Lessons From Vietnam the Concept of Cross-Cultural Essay

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Lessons From Vietnam

The concept of cross-cultural capability is a relatively new area of study in the academic world, even though we have known for years that a number of issues might have been better resolved with a greater understanding and sensitive towards other cultures. The term itself applies to human behavior in a number of dimensions -- psychologically, sociologically, certainly political, and cultural. This phenomenon of cultural misunderstanding was quite apparent in the post-World War II conflicts, particularly that of the regional conflicts in Vietnam post-1950 (Killick, 1999).

Many of the diplomatic and cultural issues surrounding the Vietnam Conflict were a result of a Cold War mentality. The Cold War, not really a war, but more a preparation for conflict, was the tensions between the U.S.S.R. And Allies (Warsaw Pact) and the U.S. And Allies (NATO). One side held that America was economically and militarily aggressive after World War II. America, having not been invaded, was economically poised for rapid growth. On the other, many in the West saw the desire for China and the Soviet Union to export world communism as a direct threat to democracies globally. While some believed that the United States wanted to continue the policy of friendliness to the Soviets, negotiating any differences in the United Nations, there was also a clear message sent to the world in 1947, thereafter called the "Truman Doctrine," in which the U.S. policy was set to support the "free" peoples of the world -- and the definition of such be American style democracy (Belmonte, 2010). The 1950s were perhaps the decade filled with the most change for America. America was "rich," and expected to help other countries, but was going through its own crises
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and growing pains socially and economically. Several large trends occurred during the 1950s, the Cold War between the United States and the U.S.S.R. developed, Africa began to be decolonialized throwing the economic and political situation out of balance, the Korean War brought the United States into another global conflict, tensions heated up in Egypt (the Suez Canal Crisis) and Cuba (Castro and the Cuban Revolution), and America went through a turbulent time with Anti-Communist feelings and Senator Joseph McCarthy's accusations and focus on "reds in the State Department" (Hanson, 1998).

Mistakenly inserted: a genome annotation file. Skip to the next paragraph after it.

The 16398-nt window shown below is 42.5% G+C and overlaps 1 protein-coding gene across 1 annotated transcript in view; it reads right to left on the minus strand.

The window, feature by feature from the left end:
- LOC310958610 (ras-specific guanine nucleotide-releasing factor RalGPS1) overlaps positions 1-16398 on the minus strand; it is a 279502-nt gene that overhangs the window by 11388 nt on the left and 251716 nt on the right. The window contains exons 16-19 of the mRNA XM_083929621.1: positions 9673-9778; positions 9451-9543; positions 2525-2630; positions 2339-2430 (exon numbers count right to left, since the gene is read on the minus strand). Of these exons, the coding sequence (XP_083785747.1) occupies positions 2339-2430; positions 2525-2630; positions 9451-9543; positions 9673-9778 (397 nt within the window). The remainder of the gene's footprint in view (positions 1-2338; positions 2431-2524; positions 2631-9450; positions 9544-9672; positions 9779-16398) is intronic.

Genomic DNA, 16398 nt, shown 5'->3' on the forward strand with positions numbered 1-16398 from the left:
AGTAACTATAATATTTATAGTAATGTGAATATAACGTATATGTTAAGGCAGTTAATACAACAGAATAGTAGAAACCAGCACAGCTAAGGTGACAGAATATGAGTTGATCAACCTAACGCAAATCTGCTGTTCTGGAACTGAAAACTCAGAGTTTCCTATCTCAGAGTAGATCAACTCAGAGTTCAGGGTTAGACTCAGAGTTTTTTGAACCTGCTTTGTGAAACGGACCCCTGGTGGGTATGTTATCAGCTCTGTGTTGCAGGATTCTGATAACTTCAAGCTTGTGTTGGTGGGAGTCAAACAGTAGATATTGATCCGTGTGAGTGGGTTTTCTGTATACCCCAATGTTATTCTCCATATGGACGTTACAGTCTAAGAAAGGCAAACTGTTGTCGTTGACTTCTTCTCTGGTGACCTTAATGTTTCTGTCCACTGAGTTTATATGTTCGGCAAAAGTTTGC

In 1950, Communist China and the Soviet Union recognized Hanoi's North Vietnam as the official government for Vietnam. NATO and the U.S. recognized Saigon's South Vietnam. Thus, the line was drawn between the communist supported north and the U.S. supported south. U.S. policy held that every country allowed to "go red" would domino into other countries. Once tensions rose in Korea, the idea of "going red" became even more of a foreign policy issue (Damms, 2002).

This Domino Theory was the major foreign policy focus throughout the 1950s. The President and State Department believed that it was simply a matter of time before the rest of Southeast Asia became puppet states of China and the U.S.S.R. This would, of course, put Japan, India and Oceania at risk (Davidson, 1991). The North was more populist than the South, which had leaders that were corrupt and elitist, in power only because of the West. Add to this the disagreements between President Kennedy and Soviet Premier Khrushchev, and America was poised to send in Special Forces to quell the "brush fire" in Vietnam. Continued escalation and misunderstanding, more and more troops and military buildup kept escalating throughout the 1960s until the final fall of Saigon in April, 1975 -- and the eventual unification of the country under communist rule ("The Vietnam War," 1996).

There are many commonalities between the cultural misunderstanding in…

Sources Used in Documents:


The Vietnam War. (2006). The History Channel. Retrieved from: http://www.history.com / topics/vietnam-war

Belmonte, L. (2010). Selling the American Way -- U.S. Propaganda and the Cold War. Pittsburg, PA: University of Pennsylvania Press.

Damms, Richard, (2001), The Eisenhower Presidency, 1953-1961, New York: Longman.

Davidson, P. (1991), Vietnam At War: The History, 1946-1975. New York: Norton.

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